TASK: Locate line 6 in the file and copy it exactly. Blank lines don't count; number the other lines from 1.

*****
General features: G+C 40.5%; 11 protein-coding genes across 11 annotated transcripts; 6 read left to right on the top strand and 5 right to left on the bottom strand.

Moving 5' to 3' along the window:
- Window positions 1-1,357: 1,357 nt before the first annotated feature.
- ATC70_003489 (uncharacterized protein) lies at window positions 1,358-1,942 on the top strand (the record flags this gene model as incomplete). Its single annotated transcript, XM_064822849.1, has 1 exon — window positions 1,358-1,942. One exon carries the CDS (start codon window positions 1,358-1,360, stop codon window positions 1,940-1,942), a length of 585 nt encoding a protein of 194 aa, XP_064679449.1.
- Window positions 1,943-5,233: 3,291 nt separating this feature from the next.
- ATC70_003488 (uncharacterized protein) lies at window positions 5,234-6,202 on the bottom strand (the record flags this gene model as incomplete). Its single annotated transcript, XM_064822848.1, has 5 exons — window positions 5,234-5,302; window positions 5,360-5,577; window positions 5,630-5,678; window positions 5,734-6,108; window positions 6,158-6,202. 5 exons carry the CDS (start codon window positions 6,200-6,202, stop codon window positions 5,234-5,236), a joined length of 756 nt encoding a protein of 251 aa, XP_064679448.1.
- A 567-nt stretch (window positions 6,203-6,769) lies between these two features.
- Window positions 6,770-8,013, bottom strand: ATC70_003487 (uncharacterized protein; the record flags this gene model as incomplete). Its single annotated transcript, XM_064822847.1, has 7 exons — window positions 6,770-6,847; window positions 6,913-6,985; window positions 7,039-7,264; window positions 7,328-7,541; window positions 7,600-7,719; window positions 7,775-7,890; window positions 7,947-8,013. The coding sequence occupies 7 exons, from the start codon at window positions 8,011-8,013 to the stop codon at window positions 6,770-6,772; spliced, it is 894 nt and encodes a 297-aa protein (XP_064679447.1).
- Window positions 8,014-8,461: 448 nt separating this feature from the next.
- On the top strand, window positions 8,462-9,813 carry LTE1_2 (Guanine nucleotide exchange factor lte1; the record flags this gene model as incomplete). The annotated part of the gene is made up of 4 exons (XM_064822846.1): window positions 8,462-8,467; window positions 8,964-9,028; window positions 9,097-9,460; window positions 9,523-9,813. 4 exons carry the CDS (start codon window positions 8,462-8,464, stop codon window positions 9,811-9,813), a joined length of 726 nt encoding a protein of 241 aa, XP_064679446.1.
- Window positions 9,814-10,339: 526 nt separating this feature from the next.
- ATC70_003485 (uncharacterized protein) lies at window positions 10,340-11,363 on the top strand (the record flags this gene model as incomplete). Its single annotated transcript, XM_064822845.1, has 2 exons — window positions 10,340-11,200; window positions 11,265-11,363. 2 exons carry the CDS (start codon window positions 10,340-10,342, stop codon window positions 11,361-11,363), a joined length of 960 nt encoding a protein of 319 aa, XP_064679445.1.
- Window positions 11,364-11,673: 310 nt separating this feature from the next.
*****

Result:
- ATC70_003488 (uncharacterized protein) lies at window positions 5,234-6,202 on the bottom strand (the record flags this gene model as incomplete). Its single annotated transcript, XM_064822848.1, has 5 exons — window positions 5,234-5,302; window positions 5,360-5,577; window positions 5,630-5,678; window positions 5,734-6,108; window positions 6,158-6,202. 5 exons carry the CDS (start codon window positions 6,200-6,202, stop codon window positions 5,234-5,236), a joined length of 756 nt encoding a protein of 251 aa, XP_064679448.1.